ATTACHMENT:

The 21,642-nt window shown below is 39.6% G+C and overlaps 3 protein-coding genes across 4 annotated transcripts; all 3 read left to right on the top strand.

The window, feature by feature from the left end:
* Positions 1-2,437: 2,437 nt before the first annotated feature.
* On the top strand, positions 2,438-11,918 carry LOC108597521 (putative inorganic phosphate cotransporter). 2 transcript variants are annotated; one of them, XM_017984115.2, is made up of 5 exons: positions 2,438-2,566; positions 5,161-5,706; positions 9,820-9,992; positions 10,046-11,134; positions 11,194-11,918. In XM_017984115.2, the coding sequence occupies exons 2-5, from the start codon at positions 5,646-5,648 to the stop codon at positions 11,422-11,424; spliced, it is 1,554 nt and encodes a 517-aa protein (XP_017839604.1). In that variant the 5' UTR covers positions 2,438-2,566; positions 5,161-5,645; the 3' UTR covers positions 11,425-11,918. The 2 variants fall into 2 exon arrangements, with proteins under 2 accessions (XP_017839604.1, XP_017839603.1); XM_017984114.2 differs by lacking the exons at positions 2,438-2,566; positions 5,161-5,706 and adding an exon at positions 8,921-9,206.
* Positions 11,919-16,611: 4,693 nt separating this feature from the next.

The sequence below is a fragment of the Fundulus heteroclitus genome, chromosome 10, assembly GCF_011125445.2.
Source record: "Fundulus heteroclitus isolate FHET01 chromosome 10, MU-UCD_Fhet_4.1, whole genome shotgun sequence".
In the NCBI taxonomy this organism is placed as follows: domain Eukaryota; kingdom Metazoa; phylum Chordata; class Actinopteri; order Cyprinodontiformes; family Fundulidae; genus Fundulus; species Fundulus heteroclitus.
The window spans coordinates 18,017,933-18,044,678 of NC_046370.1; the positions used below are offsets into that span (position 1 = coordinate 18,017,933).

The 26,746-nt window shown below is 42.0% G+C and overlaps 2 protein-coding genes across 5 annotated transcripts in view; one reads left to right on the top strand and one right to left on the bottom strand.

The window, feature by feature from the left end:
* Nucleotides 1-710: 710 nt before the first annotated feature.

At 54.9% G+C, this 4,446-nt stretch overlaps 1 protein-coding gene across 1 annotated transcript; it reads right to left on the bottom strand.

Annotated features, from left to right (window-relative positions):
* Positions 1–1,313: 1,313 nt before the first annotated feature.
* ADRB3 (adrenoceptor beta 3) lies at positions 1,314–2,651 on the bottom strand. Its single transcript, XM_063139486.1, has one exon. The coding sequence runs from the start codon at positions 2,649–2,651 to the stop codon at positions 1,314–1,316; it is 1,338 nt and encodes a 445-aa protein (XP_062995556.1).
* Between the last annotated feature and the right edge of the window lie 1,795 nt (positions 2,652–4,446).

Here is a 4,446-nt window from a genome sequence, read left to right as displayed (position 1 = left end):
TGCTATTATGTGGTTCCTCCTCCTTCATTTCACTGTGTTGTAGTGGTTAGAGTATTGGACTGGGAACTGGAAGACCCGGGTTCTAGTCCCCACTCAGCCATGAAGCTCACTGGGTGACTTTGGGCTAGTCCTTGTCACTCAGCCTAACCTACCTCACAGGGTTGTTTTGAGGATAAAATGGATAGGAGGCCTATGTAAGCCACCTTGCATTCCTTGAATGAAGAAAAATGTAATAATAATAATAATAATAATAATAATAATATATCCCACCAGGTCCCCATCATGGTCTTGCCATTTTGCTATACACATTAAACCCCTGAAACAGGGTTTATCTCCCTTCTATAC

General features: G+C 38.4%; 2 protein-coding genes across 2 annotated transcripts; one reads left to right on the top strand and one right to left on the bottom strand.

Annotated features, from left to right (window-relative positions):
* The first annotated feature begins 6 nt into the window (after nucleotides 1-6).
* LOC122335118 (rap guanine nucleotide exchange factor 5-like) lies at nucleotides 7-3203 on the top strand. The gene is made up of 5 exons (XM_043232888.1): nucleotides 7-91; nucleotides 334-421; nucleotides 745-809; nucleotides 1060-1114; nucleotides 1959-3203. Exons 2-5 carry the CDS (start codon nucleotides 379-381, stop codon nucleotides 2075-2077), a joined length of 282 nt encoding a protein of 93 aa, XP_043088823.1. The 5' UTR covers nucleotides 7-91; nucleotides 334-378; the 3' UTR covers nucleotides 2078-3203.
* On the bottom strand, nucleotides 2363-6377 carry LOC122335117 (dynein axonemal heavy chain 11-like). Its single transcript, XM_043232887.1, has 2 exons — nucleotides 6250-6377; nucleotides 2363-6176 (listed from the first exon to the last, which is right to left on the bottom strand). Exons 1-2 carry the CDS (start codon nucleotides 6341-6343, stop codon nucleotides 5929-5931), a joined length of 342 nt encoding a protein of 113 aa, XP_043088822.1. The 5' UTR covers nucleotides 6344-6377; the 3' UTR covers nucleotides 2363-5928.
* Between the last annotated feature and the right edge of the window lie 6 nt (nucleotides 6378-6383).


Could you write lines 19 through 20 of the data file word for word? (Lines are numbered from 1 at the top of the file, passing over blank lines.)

TGCTATTATGTGGTTCCTCCTCCTTCATTTCACTGTGTTGTAGTGGTTAGAGTATTGGACTGGGAACTGGAAGACCCGGGTTCTAGTCCCCACTCAGCCATGAAGCTCACTGGGTGACTTTGGGCTAGTCCTTGTCACTCAGCCTAACCTACCTCACAGGGTTGTTTTGAGGATAAAATGGATAGGAGGCCTATGTAAGCCACCTTGCATTCCTTGAATGAAGAAAAATGTAATAATAATAATAATAATAATAATAATAATATATCCCACCAGGTCCCCATCATGGTCTTGCCATTTTGCTATACACATTAAACCCCTGAAACAGGGTTTATCTCCCTTCTATAC

General features: G+C 38.4%; 2 protein-coding genes across 2 annotated transcripts; one reads left to right on the top strand and one right to left on the bottom strand.